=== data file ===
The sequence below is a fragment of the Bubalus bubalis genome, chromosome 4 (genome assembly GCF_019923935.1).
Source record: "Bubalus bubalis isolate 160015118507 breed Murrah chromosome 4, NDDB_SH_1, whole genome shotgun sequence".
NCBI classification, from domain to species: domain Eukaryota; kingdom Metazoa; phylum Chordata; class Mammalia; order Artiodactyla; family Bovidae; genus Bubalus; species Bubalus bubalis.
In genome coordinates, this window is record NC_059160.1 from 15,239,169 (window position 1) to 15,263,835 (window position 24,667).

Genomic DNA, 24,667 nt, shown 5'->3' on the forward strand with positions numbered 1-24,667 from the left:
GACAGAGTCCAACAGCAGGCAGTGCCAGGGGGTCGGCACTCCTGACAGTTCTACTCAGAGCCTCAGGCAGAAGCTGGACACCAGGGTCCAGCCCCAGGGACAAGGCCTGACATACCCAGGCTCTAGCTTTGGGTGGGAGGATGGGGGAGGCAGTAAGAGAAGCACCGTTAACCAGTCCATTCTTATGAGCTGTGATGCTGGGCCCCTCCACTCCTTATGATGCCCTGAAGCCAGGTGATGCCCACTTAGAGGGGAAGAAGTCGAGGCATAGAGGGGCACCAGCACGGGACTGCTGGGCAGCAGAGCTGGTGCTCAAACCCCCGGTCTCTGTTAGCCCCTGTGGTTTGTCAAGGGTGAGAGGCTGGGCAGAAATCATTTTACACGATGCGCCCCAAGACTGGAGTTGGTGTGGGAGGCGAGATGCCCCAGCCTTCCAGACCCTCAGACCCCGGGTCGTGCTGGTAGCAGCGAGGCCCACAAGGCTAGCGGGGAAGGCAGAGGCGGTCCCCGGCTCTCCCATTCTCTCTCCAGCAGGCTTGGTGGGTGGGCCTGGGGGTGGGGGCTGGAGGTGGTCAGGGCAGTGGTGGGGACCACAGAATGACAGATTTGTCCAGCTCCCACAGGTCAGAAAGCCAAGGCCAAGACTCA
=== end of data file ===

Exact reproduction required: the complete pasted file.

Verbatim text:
The sequence below is a fragment of the Bubalus bubalis genome, chromosome 4 (genome assembly GCF_019923935.1).
Source record: "Bubalus bubalis isolate 160015118507 breed Murrah chromosome 4, NDDB_SH_1, whole genome shotgun sequence".
NCBI classification, from domain to species: domain Eukaryota; kingdom Metazoa; phylum Chordata; class Mammalia; order Artiodactyla; family Bovidae; genus Bubalus; species Bubalus bubalis.
In genome coordinates, this window is record NC_059160.1 from 15,239,169 (window position 1) to 15,263,835 (window position 24,667).

Genomic DNA, 24,667 nt, shown 5'->3' on the forward strand with positions numbered 1-24,667 from the left:
GACAGAGTCCAACAGCAGGCAGTGCCAGGGGGTCGGCACTCCTGACAGTTCTACTCAGAGCCTCAGGCAGAAGCTGGACACCAGGGTCCAGCCCCAGGGACAAGGCCTGACATACCCAGGCTCTAGCTTTGGGTGGGAGGATGGGGGAGGCAGTAAGAGAAGCACCGTTAACCAGTCCATTCTTATGAGCTGTGATGCTGGGCCCCTCCACTCCTTATGATGCCCTGAAGCCAGGTGATGCCCACTTAGAGGGGAAGAAGTCGAGGCATAGAGGGGCACCAGCACGGGACTGCTGGGCAGCAGAGCTGGTGCTCAAACCCCCGGTCTCTGTTAGCCCCTGTGGTTTGTCAAGGGTGAGAGGCTGGGCAGAAATCATTTTACACGATGCGCCCCAAGACTGGAGTTGGTGTGGGAGGCGAGATGCCCCAGCCTTCCAGACCCTCAGACCCCGGGTCGTGCTGGTAGCAGCGAGGCCCACAAGGCTAGCGGGGAAGGCAGAGGCGGTCCCCGGCTCTCCCATTCTCTCTCCAGCAGGCTTGGTGGGTGGGCCTGGGGGTGGGGGCTGGAGGTGGTCAGGGCAGTGGTGGGGACCACAGAATGACAGATTTGTCCAGCTCCCACAGGTCAGAAAGCCAAGGCCAAGACTCA